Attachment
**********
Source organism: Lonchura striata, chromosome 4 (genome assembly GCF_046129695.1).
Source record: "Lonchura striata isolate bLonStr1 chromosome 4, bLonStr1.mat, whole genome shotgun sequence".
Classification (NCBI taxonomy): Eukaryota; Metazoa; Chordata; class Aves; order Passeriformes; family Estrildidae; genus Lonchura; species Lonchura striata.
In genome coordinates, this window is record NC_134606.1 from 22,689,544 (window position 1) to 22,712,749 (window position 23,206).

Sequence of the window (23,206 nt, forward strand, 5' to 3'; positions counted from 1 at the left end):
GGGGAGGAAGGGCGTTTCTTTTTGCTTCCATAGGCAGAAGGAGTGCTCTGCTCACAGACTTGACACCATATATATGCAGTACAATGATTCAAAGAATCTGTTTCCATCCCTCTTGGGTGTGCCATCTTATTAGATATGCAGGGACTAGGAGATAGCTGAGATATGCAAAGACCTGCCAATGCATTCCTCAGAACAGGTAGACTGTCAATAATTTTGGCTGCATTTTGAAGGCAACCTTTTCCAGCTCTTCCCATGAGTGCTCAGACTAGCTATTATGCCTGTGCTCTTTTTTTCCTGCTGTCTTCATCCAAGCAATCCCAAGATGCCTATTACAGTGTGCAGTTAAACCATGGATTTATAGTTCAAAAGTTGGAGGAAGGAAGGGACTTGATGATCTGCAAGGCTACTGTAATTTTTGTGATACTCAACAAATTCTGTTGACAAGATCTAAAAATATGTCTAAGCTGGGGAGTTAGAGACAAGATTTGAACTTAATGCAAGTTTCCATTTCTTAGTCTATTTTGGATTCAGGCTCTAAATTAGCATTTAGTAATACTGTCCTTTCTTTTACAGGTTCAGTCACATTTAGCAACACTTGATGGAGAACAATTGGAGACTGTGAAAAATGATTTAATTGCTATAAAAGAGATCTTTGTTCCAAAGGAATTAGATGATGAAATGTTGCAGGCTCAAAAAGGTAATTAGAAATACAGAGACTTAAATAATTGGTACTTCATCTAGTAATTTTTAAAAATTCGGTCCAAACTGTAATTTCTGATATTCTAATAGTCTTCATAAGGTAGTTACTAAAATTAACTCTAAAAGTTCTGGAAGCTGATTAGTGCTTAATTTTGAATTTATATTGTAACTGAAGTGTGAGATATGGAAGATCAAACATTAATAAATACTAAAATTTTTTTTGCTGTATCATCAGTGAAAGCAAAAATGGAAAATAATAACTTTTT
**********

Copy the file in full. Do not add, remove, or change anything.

Source organism: Lonchura striata, chromosome 4 (genome assembly GCF_046129695.1).
Source record: "Lonchura striata isolate bLonStr1 chromosome 4, bLonStr1.mat, whole genome shotgun sequence".
Classification (NCBI taxonomy): Eukaryota; Metazoa; Chordata; class Aves; order Passeriformes; family Estrildidae; genus Lonchura; species Lonchura striata.
In genome coordinates, this window is record NC_134606.1 from 22,689,544 (window position 1) to 22,712,749 (window position 23,206).

Sequence of the window (23,206 nt, forward strand, 5' to 3'; positions counted from 1 at the left end):
GGGGAGGAAGGGCGTTTCTTTTTGCTTCCATAGGCAGAAGGAGTGCTCTGCTCACAGACTTGACACCATATATATGCAGTACAATGATTCAAAGAATCTGTTTCCATCCCTCTTGGGTGTGCCATCTTATTAGATATGCAGGGACTAGGAGATAGCTGAGATATGCAAAGACCTGCCAATGCATTCCTCAGAACAGGTAGACTGTCAATAATTTTGGCTGCATTTTGAAGGCAACCTTTTCCAGCTCTTCCCATGAGTGCTCAGACTAGCTATTATGCCTGTGCTCTTTTTTTCCTGCTGTCTTCATCCAAGCAATCCCAAGATGCCTATTACAGTGTGCAGTTAAACCATGGATTTATAGTTCAAAAGTTGGAGGAAGGAAGGGACTTGATGATCTGCAAGGCTACTGTAATTTTTGTGATACTCAACAAATTCTGTTGACAAGATCTAAAAATATGTCTAAGCTGGGGAGTTAGAGACAAGATTTGAACTTAATGCAAGTTTCCATTTCTTAGTCTATTTTGGATTCAGGCTCTAAATTAGCATTTAGTAATACTGTCCTTTCTTTTACAGGTTCAGTCACATTTAGCAACACTTGATGGAGAACAATTGGAGACTGTGAAAAATGATTTAATTGCTATAAAAGAGATCTTTGTTCCAAAGGAATTAGATGATGAAATGTTGCAGGCTCAAAAAGGTAATTAGAAATACAGAGACTTAAATAATTGGTACTTCATCTAGTAATTTTTAAAAATTCGGTCCAAACTGTAATTTCTGATATTCTAATAGTCTTCATAAGGTAGTTACTAAAATTAACTCTAAAAGTTCTGGAAGCTGATTAGTGCTTAATTTTGAATTTATATTGTAACTGAAGTGTGAGATATGGAAGATCAAACATTAATAAATACTAAAATTTTTTTTGCTGTATCATCAGTGAAAGCAAAAATGGAAAATAATAACTTTTT